Unlike with employees, you DON’T automatically own copyright to work that’s done for you by independent contractors. You need a written and signed “work for hire” agreement in place. This is vital for your business, and not doing it can be a MASSIVE headache down the road. Bonus sub-topic – are you sure you know if the people working for you are employees or contractors? This can be a murky distinction, and it’s best to talk it through with your attorney.

12. Protect your trade secrets

Some things are best kept a secret. This can be inventions or processes that you plan to patent, or proprietary software code that you’ve developed. Keep these secrets under wraps by taking reasonable security measures and getting signed confidentiality agreements (otherwise known as NDAs) in place. Hint: they can be integrated into your employee and contractor agreements.


13. Choose your company and game names wisely

Have a cool-sounding name for your new company or its first game? Hold up a second. You need to do a proper clearance search for those names before starting to use them. If you don’t, and someone is already selling a product under that name, you could open yourself up to a trademark lawsuit and lose out on all of your brand marketing.

14. Register your trademarks

Once you (or your awesome attorney) has cleared your names, it’s a good idea to get them registered with the USPTO. This puts everyone on notice that you have exclusive rights to that name, allows you to sue them in federal court, and makes you the presumptive original owner of those trademarks. These are all important things when building your brands!

15. File timely copyright registrations

Once you’ve published a copyrightable work (like a game), you need to file a federal copyright registration for that work within 90 days. If you do, you get to take advantage of legal damages dictated by statute, get your attorneys’ fees paid, and avoid having to prove how much you were actually damaged (a difficult task). It’s cheap to do – there’s no excuse for not filing a timely copyright registration.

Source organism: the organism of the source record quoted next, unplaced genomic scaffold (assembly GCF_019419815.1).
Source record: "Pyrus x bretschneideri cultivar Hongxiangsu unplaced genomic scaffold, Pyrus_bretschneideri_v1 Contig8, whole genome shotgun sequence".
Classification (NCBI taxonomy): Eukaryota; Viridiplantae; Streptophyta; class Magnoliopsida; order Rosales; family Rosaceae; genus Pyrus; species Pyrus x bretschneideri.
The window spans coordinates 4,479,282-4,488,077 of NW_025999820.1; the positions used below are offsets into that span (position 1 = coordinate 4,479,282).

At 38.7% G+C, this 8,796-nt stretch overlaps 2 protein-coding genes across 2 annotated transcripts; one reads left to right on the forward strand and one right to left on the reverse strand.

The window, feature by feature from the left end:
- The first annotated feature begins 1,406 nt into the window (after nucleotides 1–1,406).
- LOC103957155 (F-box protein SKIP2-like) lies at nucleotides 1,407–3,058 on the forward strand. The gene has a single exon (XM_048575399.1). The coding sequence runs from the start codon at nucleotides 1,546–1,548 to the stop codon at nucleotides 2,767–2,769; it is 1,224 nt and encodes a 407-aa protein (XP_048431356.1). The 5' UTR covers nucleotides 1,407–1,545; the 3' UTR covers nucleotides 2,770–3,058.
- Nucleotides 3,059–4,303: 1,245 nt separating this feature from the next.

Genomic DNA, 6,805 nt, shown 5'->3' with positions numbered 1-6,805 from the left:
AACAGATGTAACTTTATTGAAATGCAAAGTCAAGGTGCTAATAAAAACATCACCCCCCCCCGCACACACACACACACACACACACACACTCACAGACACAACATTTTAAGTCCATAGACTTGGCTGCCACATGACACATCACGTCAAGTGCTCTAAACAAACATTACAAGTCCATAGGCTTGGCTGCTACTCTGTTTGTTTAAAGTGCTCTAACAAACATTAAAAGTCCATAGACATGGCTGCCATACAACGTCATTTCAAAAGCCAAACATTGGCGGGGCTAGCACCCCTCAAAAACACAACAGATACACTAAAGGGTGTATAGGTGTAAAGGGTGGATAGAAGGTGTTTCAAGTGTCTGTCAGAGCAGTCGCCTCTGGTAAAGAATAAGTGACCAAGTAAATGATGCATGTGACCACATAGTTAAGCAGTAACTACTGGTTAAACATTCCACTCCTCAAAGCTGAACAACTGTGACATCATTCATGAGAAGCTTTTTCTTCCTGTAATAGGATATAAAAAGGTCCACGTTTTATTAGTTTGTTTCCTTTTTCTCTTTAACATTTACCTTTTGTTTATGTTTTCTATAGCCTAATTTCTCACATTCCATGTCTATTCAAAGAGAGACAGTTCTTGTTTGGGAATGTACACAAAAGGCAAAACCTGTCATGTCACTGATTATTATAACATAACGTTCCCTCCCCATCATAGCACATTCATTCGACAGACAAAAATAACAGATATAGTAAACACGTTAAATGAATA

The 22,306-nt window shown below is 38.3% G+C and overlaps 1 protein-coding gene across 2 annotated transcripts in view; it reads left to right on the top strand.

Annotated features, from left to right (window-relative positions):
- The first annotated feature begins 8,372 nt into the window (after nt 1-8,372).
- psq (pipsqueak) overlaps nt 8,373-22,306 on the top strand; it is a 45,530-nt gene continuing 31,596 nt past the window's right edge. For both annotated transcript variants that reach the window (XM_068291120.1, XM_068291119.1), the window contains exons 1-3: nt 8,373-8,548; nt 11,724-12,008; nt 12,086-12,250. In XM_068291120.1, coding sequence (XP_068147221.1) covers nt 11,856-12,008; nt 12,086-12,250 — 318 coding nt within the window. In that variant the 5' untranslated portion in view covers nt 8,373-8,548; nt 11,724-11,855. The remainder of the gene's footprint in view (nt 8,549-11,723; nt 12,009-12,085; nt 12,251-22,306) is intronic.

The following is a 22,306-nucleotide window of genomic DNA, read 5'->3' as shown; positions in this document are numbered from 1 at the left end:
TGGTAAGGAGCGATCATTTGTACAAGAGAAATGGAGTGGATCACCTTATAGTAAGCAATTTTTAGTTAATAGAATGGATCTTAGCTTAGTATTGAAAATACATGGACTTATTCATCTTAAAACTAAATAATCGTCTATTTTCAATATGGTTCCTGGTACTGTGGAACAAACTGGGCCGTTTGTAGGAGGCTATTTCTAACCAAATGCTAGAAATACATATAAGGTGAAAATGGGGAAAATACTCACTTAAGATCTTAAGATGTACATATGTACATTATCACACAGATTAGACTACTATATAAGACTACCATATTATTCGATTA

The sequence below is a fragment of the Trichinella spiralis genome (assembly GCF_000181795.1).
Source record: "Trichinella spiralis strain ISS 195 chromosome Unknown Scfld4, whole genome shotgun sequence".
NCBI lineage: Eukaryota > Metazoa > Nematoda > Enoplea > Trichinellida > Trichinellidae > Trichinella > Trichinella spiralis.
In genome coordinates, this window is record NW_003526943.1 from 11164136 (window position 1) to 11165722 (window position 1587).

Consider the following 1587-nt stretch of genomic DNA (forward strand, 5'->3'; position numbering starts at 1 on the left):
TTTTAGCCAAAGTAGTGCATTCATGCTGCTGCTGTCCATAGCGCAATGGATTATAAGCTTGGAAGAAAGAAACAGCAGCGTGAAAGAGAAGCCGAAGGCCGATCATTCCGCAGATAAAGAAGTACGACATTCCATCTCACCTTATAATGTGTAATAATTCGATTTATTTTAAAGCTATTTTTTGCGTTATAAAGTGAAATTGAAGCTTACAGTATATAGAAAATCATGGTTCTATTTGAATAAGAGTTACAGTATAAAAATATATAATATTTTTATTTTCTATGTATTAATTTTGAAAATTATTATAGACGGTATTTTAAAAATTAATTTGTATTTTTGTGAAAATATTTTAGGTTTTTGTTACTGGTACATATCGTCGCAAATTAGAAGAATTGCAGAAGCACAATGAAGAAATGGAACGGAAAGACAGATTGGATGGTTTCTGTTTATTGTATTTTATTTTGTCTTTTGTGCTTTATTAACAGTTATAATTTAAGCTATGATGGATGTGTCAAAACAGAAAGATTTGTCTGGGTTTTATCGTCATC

16. Police your trademarks and copyrights

Once you’ve started your brand and released your game, you need to stay on top of any infringement that’s out there. There are a number of tools available that don’t require litigation – cease and desist letters, DMCA takedowns, filing complaints with publishing platforms, etc. Then there’s always filing a lawsuit, which is often a last resort, as it’s the most expensive and time-consuming.


17. Have a comprehensive privacy policy

Unless your game isn’t connected to the Internet in any way, you’re probably taking some kind of personal information from your users. If you are, you need to have a comprehensive privacy policy available to them. This details what you collect, how you use it, and who you share it with, among other things. It’s the law – don’t skip this step!

18. Protect users’ personal information

In conjunction with your privacy policy, you should have reasonable security measures in place for protecting that personal info you collect. A plan for what to do in case of a data breach (including notification of users and mitigating further harm) is also recommended.

19. Get an ironclad terms of use drafted

There are a number of potential legal wrangles you can get into with your users. Disputes over virtual currency, in-game behavior, and termination of users’ accounts can all blow up into something much bigger (class actions). Avoid these issues with a bulletproof terms of use, limiting your liability and preventing class action lawsuits over your game.

20. Follow local regulations

Depending on where you are and where you release your game, there could be a number of local regulations. Gambling laws, game rating requirements, and many other things are dealt with on a local level and vary between countries. Make sure you’re staying on top of these when you release your game.

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That’s it! A roadmap of the legal steps for starting your new game company from the beginning to releasing your game.

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Zachary Strebeck